I’ve spent most of my last few months working on a project for the new ISU Extension Collection. The basic layout sounds simple enough: create a timeline for the important dates that this particular collection focuses on. The dates were not too far apart: 1900-1924. I’ve have seen a lot of web pages that incorporated timelines and I was excited to add this new skill to my tools. I did an online search of “timelines,” and got a whole gamut of ideas and tools.  I also started to see a basic pattern to all these timelines:

 

tl0

Basic.

 

tl2

Step up.

 

More modern.

More modern.

 

High tech.

High tech.

Google also has a timeline program. It is very similar to the High Tech version, only with a light background. But, as with most of these programs, you need to upload your information and it gets stored their servers. What happens if something happens to that program in the future? Also, all of these options take up the whole webpage to display the timeline. I wanted a timeline that was incorporated into the rest of my page, a piece of a larger puzzle on the page.

I decided to get a little more creative and put a timeline on an actual image. I had the image already in hand. I just needed a part of that image turned into a timeline, while the rest of it linked to other pages. As it turns out, there is no easy way to create a timeline on image, (I suppose if you were a hardcore programmer with mad skills, you probably could knock one out.) I don’t consider myself a complete slouch when it comes to coding, but come on, it shouldn’t be that hard to make a timeline on a relatively straight, long image. I have a hard time believing I’m the first person who wants to do such a thing. Yet, with every link clicked, none of the code and options I came across showed me how to do this. I asked myself exactly what it was I wanted to do. Well, I reasoned that the closest thing I could think of was that I was trying to create a customizable popup, or mouseover or hover-over a place on an image. Searching for that, I found several javascript codes for making pop-ups over links and/or images, which looked pretty much like tooltips on steroids. Tooltip is an alt code you can put into your html to create an effect so that when you hover your mouse over an image or link, a little yellow box pops up after a short time, giving information.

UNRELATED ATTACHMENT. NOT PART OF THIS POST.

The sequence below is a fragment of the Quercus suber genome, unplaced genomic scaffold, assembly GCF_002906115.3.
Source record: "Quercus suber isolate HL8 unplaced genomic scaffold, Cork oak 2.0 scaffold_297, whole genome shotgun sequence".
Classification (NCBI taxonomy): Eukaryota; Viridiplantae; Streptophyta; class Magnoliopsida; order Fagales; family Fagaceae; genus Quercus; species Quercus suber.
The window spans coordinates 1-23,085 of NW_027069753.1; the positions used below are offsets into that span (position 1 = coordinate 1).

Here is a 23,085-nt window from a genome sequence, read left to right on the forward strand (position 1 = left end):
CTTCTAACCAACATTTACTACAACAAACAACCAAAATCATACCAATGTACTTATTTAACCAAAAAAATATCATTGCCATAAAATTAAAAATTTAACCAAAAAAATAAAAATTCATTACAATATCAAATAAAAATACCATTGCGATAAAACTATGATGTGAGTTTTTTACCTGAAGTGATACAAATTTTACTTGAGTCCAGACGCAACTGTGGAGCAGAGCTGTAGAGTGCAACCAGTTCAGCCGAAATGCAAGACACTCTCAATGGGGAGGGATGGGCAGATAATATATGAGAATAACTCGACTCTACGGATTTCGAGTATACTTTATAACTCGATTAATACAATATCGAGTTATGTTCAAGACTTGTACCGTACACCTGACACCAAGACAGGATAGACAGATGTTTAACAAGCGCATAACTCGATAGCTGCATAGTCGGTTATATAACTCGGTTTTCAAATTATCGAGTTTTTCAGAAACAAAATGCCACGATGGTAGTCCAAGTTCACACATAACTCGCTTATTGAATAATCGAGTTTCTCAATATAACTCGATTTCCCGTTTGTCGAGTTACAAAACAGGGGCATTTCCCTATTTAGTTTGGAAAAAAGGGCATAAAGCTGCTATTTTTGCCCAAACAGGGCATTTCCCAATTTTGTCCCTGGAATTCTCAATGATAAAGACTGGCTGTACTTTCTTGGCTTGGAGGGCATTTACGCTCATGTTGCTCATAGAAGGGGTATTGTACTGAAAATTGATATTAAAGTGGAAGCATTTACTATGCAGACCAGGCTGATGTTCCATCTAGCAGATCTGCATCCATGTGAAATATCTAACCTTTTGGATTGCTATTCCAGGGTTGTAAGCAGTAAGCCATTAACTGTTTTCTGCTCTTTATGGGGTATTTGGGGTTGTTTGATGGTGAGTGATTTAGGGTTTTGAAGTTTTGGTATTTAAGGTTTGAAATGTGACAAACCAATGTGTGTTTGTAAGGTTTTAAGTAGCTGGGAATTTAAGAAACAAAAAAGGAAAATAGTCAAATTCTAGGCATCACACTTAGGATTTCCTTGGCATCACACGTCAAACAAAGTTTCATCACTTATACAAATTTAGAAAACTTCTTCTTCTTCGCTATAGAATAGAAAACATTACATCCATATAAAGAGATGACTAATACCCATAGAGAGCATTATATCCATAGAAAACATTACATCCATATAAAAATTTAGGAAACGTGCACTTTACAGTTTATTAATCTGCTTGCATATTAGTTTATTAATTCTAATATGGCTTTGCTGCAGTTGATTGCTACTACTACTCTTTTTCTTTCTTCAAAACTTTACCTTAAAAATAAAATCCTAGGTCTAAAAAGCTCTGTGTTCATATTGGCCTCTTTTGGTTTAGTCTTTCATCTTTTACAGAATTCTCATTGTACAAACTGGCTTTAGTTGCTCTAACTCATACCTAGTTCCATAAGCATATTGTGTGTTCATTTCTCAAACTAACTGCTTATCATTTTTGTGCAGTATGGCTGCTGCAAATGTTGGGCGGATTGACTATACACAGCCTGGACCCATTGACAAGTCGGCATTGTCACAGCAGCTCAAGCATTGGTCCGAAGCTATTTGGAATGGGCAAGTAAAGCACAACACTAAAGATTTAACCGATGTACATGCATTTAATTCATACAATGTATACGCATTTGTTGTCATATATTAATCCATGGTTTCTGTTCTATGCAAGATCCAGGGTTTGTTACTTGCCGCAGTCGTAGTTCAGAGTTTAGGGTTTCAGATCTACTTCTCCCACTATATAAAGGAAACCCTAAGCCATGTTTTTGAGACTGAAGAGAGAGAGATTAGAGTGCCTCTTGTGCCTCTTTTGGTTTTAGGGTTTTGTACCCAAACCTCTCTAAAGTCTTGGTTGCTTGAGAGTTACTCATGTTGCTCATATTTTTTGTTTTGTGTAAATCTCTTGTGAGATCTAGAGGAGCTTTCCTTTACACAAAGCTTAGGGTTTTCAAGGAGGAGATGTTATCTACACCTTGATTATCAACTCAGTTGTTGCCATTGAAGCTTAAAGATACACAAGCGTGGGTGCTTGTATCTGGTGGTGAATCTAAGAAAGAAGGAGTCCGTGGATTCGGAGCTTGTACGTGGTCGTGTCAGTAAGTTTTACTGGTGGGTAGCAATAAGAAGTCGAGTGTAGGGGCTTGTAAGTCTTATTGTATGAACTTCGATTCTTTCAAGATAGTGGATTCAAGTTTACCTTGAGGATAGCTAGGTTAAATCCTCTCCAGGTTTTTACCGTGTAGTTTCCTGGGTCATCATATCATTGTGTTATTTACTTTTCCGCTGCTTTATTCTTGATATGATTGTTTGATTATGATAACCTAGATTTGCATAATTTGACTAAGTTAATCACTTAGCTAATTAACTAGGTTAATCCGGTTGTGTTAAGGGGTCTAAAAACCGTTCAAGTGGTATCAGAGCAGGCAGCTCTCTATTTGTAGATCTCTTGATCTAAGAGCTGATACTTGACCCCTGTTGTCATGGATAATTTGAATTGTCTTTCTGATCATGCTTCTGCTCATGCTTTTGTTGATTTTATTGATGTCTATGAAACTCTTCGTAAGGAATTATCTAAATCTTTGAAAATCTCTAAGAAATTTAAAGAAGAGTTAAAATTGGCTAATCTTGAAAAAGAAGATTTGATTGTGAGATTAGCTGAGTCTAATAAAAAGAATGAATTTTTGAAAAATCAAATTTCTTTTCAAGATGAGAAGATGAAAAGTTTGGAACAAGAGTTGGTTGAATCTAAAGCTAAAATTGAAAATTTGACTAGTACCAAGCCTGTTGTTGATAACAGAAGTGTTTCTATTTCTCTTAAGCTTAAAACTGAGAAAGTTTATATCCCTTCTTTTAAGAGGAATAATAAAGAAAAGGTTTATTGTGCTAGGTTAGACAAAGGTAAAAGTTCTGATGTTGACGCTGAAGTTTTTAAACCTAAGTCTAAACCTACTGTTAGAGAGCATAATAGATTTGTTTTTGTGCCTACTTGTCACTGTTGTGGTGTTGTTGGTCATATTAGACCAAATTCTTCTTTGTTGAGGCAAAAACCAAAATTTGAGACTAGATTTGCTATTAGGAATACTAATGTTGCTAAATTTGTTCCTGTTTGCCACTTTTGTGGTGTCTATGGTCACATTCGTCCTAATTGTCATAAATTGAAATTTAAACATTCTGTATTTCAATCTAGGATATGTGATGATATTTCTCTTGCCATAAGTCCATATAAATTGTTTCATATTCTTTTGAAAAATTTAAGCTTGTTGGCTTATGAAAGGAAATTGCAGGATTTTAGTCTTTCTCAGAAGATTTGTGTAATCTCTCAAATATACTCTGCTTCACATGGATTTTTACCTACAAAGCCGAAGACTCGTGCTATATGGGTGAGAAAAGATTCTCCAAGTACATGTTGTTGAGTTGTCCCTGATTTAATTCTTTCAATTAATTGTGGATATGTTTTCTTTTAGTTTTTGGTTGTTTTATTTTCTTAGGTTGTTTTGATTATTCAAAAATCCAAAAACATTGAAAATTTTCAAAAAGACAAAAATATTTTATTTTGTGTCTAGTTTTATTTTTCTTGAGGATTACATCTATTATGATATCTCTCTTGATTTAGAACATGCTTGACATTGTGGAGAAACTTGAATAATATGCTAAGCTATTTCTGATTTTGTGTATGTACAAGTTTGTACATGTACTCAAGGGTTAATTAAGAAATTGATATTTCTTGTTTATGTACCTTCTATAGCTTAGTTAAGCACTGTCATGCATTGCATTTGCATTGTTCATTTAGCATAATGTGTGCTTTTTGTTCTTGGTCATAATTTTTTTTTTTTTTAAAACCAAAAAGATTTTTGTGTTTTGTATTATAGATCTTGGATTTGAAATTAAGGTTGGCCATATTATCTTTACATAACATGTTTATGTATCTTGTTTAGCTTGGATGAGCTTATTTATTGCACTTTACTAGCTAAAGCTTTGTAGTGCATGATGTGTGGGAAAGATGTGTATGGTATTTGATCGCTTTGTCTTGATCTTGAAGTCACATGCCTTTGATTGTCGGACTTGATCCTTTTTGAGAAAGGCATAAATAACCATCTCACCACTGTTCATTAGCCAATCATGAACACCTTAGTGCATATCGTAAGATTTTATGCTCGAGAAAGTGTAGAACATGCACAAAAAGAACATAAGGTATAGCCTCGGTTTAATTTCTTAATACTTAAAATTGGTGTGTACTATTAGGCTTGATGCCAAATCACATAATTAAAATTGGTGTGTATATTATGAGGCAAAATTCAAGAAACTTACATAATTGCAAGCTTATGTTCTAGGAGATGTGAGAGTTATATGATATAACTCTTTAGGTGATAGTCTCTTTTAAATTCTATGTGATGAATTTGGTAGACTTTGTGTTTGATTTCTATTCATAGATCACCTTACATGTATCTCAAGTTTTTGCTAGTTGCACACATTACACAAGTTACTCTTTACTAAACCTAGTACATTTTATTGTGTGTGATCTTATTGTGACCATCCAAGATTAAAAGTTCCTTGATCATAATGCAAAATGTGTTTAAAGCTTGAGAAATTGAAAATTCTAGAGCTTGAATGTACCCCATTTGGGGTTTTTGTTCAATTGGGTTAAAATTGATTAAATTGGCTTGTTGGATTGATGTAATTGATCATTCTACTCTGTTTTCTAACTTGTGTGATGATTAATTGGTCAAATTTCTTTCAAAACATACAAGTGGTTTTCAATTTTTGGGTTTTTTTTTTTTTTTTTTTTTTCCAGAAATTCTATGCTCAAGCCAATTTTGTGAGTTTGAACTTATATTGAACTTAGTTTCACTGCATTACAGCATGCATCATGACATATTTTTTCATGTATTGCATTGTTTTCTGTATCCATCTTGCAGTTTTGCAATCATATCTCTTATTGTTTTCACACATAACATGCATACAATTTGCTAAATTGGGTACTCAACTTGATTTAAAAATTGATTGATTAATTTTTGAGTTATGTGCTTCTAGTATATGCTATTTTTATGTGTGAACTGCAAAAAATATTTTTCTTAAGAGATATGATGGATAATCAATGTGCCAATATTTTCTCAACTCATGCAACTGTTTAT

ddtooltip

Example of tooltip code in action.

I have created tooltips for our drop-down menus to indicate who certain significant people are.  I have also created tooltips to give information about certain images on pages.

imgtooltip

After discovering that it might be possible to create tooltips for a timeline, I became a little more excited.  I’m not one to toot other people’s horns, but http://www.dynamicdrive.com/ has awesome, easy-to-use, customizable code. It’s all free, as long as you include their legal notice within your code. There are two other sources that I recommend for helping in creating web pages and learning programs: http://www.lynda.com/(NOTE: not a completely free site) and http://www.w3schools.com/(the best resource for html and css, with an added bonus of sandboxing to see effects). I cannot recommend these sites enough to help get you through common webpage issues.